Skip to main content

Apple flexes its design muscles with a patent filing for a ‘living hinge’

Microsoft Surface Book 2 13 Review
Mark Coppock/Digital Trends

Apple could potentially eliminate the plastic strip found on today’s MacBook and MacBook Pro laptops in a future redesign if it brings its patent for a living hinge to life. The MacBook maker is continuing its research into a living hinge, which would allow the MacBook’s hinge to be constructed from a single material — Apple currently employs aluminum in its current laptop lineup — to create a stronger, more durable hinge on laptops.

Apple started work on its living hinge in 2013, and the patent filing was recently updated to state that the design would be used on a laptop, according to Patently Apple. “An enclosure for a laptop may be created from a rigid material having a flexible portion defined around approximately a midpoint of the material,” Apple wrote. “The flexible portion may allow the rigid material to be folded in half and thus acts as a laptop clamshell. In this manner, the enclosure (or a portion thereof) may be created from a single rigid material, while still providing flexibility and bending for the enclosure.”

Rival Microsoft already uses a similar type of hinge design on its Surface Book laptops. Microsoft’s dynamic fulcrum hinge is constructed using the same magnesium alloy as the rest of the laptop to form a durable design, but the downside is that unlike traditional notebook hinges there is a slight gap between the screen and the keyboard portion near the hinge when the laptop is closed. Because the screen on the Surface Book can be detached, Microsoft’s use of the dynamic fulcrum hinge to strengthen the mechanism at the laptop’s more highly stressed point, to mitigate breaking, makes sense.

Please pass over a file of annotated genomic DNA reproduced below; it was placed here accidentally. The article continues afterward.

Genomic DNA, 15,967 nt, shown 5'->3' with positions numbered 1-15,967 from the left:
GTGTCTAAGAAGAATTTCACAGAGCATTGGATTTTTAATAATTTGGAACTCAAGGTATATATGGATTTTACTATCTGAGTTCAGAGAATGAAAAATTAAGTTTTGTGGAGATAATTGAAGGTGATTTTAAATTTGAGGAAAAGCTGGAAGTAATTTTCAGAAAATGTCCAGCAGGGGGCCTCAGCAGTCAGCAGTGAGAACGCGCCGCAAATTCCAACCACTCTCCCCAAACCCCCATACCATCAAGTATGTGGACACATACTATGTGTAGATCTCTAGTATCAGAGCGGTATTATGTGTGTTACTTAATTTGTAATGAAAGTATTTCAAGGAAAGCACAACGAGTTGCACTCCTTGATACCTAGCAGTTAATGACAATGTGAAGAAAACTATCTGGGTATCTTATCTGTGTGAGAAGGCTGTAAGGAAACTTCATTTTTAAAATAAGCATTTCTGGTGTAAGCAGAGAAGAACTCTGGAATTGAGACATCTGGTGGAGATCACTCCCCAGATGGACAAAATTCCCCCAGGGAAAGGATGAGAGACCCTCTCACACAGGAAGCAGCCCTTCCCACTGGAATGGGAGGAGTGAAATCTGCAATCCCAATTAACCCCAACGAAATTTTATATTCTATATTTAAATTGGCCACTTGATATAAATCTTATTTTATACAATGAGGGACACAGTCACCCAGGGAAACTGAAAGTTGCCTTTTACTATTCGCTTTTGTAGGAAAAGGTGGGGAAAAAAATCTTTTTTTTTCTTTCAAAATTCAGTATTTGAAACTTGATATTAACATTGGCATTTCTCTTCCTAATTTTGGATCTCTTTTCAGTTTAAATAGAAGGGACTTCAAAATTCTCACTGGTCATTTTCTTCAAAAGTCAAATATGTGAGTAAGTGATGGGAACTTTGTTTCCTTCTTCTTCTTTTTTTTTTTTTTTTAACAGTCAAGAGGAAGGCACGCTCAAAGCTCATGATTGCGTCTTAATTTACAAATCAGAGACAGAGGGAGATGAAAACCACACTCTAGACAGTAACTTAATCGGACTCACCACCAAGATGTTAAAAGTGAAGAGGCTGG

Credit: Patently Apple

In its design patent filed with the European Patent Office, Apple said that the hinge would be made with “interlocking flexible segments formed from a rigid material,” and design illustrations show that metal, carbon fiber, composites, ceramics, glass, plastic, and other materials could be used to construct the shell of the laptop and the rigid hinge. While Apple notes that the clamshell design could be used for a MacBook, it said that such a design could also apply to an iPhone. Microsoft, Samsung, Huawei, LG, and a number of phone manufacturers are said to also be exploring foldable smartphone concepts that may feature a similar type of hinge.

It’s still unclear if Apple intends to commercialize its research efforts, but adding a living hinge to the design of the MacBook and MacBook Pro could help strengthen the hinge on the laptop, making it less susceptible to breaking at a time when the durability of the company’s keyboards is being called into question.

Apple’s switch to butterfly key switches on its latest notebooks allows the company to design thin laptops, but the keys on those laptops are more susceptible to failure. A recent analysis suggests that butterfly key switches are twice as likely to fail as older keyboards, and repairs are almost twice as expensive given the complexity of the design of the keyboard deck for out-of-warranty service.

Editors' Recommendations